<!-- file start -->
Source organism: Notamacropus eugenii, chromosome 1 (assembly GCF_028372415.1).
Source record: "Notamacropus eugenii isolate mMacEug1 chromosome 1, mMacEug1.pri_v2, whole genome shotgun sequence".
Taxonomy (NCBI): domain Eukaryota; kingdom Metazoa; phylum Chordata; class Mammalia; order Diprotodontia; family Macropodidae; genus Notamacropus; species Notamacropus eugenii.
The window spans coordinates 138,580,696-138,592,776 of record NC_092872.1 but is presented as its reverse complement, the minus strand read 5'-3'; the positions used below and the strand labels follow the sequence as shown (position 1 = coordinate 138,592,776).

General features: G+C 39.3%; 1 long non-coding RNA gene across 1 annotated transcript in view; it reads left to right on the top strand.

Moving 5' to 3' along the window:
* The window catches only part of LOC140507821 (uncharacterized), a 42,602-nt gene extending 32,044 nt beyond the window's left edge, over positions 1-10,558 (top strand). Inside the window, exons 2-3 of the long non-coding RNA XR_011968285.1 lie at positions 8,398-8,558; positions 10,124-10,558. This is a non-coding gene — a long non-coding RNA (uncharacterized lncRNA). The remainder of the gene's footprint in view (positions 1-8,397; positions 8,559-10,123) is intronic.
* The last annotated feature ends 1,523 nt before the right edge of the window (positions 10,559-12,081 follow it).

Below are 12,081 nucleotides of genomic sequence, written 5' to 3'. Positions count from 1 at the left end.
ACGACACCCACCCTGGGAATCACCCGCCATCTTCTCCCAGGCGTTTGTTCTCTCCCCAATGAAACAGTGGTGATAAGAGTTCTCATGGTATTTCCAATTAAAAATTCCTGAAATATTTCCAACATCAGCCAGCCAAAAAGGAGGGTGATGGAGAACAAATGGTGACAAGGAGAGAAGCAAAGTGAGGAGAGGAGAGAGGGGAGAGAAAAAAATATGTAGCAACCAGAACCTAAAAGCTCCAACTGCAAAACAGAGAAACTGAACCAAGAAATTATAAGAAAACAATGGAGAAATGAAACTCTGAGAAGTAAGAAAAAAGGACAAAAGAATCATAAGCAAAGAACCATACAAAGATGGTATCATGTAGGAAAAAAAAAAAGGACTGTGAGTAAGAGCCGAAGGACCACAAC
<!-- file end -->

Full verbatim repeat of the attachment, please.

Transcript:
Source organism: Notamacropus eugenii, chromosome 1 (assembly GCF_028372415.1).
Source record: "Notamacropus eugenii isolate mMacEug1 chromosome 1, mMacEug1.pri_v2, whole genome shotgun sequence".
Taxonomy (NCBI): domain Eukaryota; kingdom Metazoa; phylum Chordata; class Mammalia; order Diprotodontia; family Macropodidae; genus Notamacropus; species Notamacropus eugenii.
The window spans coordinates 138,580,696-138,592,776 of record NC_092872.1 but is presented as its reverse complement, the minus strand read 5'-3'; the positions used below and the strand labels follow the sequence as shown (position 1 = coordinate 138,592,776).

General features: G+C 39.3%; 1 long non-coding RNA gene across 1 annotated transcript in view; it reads left to right on the top strand.

Moving 5' to 3' along the window:
* The window catches only part of LOC140507821 (uncharacterized), a 42,602-nt gene extending 32,044 nt beyond the window's left edge, over positions 1-10,558 (top strand). Inside the window, exons 2-3 of the long non-coding RNA XR_011968285.1 lie at positions 8,398-8,558; positions 10,124-10,558. This is a non-coding gene — a long non-coding RNA (uncharacterized lncRNA). The remainder of the gene's footprint in view (positions 1-8,397; positions 8,559-10,123) is intronic.
* The last annotated feature ends 1,523 nt before the right edge of the window (positions 10,559-12,081 follow it).

Below are 12,081 nucleotides of genomic sequence, written 5' to 3'. Positions count from 1 at the left end.
ACGACACCCACCCTGGGAATCACCCGCCATCTTCTCCCAGGCGTTTGTTCTCTCCCCAATGAAACAGTGGTGATAAGAGTTCTCATGGTATTTCCAATTAAAAATTCCTGAAATATTTCCAACATCAGCCAGCCAAAAAGGAGGGTGATGGAGAACAAATGGTGACAAGGAGAGAAGCAAAGTGAGGAGAGGAGAGAGGGGAGAGAAAAAAATATGTAGCAACCAGAACCTAAAAGCTCCAACTGCAAAACAGAGAAACTGAACCAAGAAATTATAAGAAAACAATGGAGAAATGAAACTCTGAGAAGTAAGAAAAAAGGACAAAAGAATCATAAGCAAAGAACCATACAAAGATGGTATCATGTAGGAAAAAAAAAAAGGACTGTGAGTAAGAGCCGAAGGACCACAAC